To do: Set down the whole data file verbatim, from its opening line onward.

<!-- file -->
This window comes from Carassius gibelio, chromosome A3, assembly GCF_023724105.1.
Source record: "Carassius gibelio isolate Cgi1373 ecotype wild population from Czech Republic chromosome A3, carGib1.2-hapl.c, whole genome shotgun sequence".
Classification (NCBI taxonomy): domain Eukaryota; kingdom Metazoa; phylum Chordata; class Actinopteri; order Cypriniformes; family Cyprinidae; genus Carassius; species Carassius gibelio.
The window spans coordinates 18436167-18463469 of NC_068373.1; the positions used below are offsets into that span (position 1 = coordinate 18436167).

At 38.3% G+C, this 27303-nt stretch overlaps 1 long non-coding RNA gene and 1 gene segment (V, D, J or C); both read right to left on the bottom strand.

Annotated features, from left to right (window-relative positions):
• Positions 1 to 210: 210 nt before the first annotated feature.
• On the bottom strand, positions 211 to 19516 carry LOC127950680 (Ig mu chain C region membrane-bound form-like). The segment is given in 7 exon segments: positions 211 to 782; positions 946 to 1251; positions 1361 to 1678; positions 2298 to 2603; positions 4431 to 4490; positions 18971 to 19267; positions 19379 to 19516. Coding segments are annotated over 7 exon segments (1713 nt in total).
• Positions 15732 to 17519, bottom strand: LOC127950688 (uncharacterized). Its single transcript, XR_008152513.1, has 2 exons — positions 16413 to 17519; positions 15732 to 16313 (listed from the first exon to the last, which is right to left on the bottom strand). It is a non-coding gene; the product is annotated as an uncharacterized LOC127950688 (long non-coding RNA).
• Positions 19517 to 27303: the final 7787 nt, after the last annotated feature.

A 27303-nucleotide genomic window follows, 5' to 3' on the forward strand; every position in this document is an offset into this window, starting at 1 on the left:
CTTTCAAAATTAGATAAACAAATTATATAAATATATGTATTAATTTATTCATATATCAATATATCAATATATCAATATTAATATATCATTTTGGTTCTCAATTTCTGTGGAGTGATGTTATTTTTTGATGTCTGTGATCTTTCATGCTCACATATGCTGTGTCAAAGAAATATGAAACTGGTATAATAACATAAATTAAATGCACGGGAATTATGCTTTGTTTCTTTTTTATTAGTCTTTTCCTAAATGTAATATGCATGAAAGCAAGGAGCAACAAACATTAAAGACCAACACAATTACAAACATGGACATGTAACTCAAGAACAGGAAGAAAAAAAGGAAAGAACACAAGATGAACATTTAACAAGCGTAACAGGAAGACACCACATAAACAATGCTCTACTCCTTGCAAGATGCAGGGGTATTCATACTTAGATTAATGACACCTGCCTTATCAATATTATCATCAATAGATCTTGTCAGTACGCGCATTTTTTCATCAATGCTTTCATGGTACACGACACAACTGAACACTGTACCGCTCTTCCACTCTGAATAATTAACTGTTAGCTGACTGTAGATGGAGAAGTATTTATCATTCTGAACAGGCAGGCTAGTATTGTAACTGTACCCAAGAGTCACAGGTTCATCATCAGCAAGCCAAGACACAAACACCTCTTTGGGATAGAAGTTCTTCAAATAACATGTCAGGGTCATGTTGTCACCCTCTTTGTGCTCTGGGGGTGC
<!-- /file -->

This window comes from Carassius gibelio, chromosome A3, assembly GCF_023724105.1.
Source record: "Carassius gibelio isolate Cgi1373 ecotype wild population from Czech Republic chromosome A3, carGib1.2-hapl.c, whole genome shotgun sequence".
Classification (NCBI taxonomy): domain Eukaryota; kingdom Metazoa; phylum Chordata; class Actinopteri; order Cypriniformes; family Cyprinidae; genus Carassius; species Carassius gibelio.
The window spans coordinates 18436167-18463469 of NC_068373.1; the positions used below are offsets into that span (position 1 = coordinate 18436167).

At 38.3% G+C, this 27303-nt stretch overlaps 1 long non-coding RNA gene and 1 gene segment (V, D, J or C); both read right to left on the bottom strand.

Annotated features, from left to right (window-relative positions):
• Positions 1 to 210: 210 nt before the first annotated feature.
• On the bottom strand, positions 211 to 19516 carry LOC127950680 (Ig mu chain C region membrane-bound form-like). The segment is given in 7 exon segments: positions 211 to 782; positions 946 to 1251; positions 1361 to 1678; positions 2298 to 2603; positions 4431 to 4490; positions 18971 to 19267; positions 19379 to 19516. Coding segments are annotated over 7 exon segments (1713 nt in total).
• Positions 15732 to 17519, bottom strand: LOC127950688 (uncharacterized). Its single transcript, XR_008152513.1, has 2 exons — positions 16413 to 17519; positions 15732 to 16313 (listed from the first exon to the last, which is right to left on the bottom strand). It is a non-coding gene; the product is annotated as an uncharacterized LOC127950688 (long non-coding RNA).
• Positions 19517 to 27303: the final 7787 nt, after the last annotated feature.

A 27303-nucleotide genomic window follows, 5' to 3' on the forward strand; every position in this document is an offset into this window, starting at 1 on the left:
CTTTCAAAATTAGATAAACAAATTATATAAATATATGTATTAATTTATTCATATATCAATATATCAATATATCAATATTAATATATCATTTTGGTTCTCAATTTCTGTGGAGTGATGTTATTTTTTGATGTCTGTGATCTTTCATGCTCACATATGCTGTGTCAAAGAAATATGAAACTGGTATAATAACATAAATTAAATGCACGGGAATTATGCTTTGTTTCTTTTTTATTAGTCTTTTCCTAAATGTAATATGCATGAAAGCAAGGAGCAACAAACATTAAAGACCAACACAATTACAAACATGGACATGTAACTCAAGAACAGGAAGAAAAAAAGGAAAGAACACAAGATGAACATTTAACAAGCGTAACAGGAAGACACCACATAAACAATGCTCTACTCCTTGCAAGATGCAGGGGTATTCATACTTAGATTAATGACACCTGCCTTATCAATATTATCATCAATAGATCTTGTCAGTACGCGCATTTTTTCATCAATGCTTTCATGGTACACGACACAACTGAACACTGTACCGCTCTTCCACTCTGAATAATTAACTGTTAGCTGACTGTAGATGGAGAAGTATTTATCATTCTGAACAGGCAGGCTAGTATTGTAACTGTACCCAAGAGTCACAGGTTCATCATCAGCAAGCCAAGACACAAACACCTCTTTGGGATAGAAGTTCTTCAAATAACATGTCAGGGTCATGTTGTCACCCTCTTTGTGCTCTGGGGGTGC